The follow-on project from Ageing I focuses not on promoting independence in the home but on the integration of the elderly in their direct living environment (neighbourhood) with the aid of technology.
Initial objectives in a policy for the aged and in models and pilot studies for helping the elderly emphasise the need for greater integration and coordination of the various services with a view to person-centred care and active participation and involvement by the elderly themselves. Models – with titles such as "Case Management" or "Integrative Health and Social Areas" or "Neighbourhood Help" – examine different possibilities for coordinating services and for recruiting more volunteers to care for the elderly.
This research project looked at ways in which technology can be used in the various models, all of which have a common thread, namely the idea of allowing the elderly to remain in a familiar living environment, even when physically or mentally handicapped and/or in need of care.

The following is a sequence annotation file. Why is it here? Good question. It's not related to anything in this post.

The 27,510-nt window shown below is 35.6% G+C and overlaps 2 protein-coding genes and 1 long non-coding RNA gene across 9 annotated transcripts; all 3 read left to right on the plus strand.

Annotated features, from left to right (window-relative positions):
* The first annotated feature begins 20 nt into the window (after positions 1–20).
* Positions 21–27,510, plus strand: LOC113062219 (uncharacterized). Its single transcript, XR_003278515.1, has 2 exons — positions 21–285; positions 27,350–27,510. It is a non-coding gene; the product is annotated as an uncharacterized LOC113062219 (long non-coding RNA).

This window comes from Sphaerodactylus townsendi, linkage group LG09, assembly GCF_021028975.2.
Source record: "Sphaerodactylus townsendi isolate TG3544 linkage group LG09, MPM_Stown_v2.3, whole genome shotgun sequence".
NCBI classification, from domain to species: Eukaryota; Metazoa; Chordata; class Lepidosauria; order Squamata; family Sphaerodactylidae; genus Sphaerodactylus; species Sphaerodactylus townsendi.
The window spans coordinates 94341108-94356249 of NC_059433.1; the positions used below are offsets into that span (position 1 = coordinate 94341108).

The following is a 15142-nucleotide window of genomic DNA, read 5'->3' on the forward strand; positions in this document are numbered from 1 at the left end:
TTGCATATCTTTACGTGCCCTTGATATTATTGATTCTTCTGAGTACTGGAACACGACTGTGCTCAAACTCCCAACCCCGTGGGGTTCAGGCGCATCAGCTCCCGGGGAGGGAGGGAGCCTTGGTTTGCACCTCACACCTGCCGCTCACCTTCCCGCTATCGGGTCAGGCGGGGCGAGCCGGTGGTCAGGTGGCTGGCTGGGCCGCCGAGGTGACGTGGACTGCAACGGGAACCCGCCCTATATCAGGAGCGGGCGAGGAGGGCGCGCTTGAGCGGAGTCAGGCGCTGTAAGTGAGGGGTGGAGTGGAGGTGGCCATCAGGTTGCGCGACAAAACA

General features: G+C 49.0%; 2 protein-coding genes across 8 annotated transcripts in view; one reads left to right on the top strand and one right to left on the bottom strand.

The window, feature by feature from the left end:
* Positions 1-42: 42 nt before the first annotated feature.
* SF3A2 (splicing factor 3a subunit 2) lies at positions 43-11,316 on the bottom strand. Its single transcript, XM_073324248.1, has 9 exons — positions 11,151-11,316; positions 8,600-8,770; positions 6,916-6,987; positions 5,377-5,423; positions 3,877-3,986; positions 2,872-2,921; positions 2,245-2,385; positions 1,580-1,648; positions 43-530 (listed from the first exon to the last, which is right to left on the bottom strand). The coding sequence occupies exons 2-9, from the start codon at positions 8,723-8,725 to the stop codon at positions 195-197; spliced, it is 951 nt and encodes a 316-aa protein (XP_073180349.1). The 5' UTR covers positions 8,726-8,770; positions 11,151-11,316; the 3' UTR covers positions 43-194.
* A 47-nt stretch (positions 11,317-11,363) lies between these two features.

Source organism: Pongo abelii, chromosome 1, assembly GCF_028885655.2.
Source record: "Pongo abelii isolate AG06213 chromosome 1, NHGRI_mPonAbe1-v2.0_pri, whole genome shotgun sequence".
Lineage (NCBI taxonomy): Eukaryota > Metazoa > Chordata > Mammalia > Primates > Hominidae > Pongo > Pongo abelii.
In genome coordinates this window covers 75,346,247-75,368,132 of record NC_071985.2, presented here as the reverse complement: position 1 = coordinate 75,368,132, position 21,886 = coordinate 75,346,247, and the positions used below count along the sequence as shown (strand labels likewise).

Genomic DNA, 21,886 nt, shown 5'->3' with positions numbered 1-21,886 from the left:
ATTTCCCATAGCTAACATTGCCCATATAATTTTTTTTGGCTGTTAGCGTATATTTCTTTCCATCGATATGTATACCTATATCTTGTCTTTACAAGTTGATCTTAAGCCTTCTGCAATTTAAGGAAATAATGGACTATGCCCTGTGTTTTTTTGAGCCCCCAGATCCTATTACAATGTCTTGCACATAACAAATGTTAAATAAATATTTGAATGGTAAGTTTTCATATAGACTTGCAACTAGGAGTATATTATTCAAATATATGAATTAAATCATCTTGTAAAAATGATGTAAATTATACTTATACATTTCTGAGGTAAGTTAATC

Apart from describing the organisation, spread, costs, scope, involvement of volunteers, etc., in the different European coordination and neighbourhood models, two categories of technology were considered: technologies to help planning and coordination, i.e. information technologies; and technologies that make paid or voluntary helpers accessible (e.g. service switchboards, telephone chains, pagers).
12/1995 - 12/1997